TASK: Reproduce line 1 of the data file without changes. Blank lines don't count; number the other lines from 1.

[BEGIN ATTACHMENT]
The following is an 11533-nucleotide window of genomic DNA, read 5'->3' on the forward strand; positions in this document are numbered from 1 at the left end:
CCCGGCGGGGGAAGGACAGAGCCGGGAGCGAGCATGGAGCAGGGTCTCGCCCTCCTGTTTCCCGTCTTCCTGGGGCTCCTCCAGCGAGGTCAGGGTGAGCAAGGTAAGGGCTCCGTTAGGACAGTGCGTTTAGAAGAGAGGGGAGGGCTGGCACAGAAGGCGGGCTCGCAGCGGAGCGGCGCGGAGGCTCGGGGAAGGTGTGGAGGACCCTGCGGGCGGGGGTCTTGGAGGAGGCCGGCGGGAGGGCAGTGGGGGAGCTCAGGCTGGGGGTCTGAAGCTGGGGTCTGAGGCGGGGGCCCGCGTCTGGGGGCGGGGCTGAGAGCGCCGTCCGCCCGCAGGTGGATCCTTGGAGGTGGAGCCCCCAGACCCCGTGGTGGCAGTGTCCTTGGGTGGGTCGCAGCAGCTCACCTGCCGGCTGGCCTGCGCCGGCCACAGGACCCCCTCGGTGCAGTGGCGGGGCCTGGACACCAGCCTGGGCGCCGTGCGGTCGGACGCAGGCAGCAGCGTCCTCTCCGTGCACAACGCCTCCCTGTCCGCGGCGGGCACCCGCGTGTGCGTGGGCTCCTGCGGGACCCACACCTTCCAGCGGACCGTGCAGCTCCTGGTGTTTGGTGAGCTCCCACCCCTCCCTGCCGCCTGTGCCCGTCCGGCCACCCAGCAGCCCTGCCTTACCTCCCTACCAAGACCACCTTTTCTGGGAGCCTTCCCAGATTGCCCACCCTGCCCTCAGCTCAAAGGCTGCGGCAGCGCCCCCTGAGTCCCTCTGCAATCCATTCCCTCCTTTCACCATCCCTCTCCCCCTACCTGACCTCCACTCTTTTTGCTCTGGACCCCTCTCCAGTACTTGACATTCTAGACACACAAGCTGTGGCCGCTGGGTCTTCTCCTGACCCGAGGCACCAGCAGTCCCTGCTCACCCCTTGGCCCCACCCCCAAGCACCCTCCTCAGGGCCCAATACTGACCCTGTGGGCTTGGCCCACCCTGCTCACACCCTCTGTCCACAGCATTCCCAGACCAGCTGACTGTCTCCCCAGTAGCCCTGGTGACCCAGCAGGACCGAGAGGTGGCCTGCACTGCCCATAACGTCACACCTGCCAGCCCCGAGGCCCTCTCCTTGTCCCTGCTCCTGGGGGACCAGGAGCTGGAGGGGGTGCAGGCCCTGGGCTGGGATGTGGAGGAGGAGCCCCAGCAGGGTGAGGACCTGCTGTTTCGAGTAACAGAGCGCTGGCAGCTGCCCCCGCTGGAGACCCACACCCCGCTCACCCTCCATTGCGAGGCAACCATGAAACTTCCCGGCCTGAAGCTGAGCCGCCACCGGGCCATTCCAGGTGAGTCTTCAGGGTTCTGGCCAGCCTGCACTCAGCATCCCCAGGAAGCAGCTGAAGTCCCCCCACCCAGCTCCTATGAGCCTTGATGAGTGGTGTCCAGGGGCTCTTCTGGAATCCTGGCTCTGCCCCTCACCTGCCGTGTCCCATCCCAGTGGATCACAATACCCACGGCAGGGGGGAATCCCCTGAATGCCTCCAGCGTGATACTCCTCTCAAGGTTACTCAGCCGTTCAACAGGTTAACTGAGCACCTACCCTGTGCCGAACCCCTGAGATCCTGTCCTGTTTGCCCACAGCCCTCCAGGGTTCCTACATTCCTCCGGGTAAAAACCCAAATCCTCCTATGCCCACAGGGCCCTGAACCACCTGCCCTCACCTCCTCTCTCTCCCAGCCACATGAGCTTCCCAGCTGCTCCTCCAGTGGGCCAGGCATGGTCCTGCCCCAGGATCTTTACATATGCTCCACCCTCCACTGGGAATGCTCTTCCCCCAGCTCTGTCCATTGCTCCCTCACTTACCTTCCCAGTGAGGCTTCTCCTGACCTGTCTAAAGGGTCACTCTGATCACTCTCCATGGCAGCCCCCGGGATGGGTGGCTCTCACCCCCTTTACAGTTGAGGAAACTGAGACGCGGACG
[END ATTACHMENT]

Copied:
The following is an 11533-nucleotide window of genomic DNA, read 5'->3' on the forward strand; positions in this document are numbered from 1 at the left end: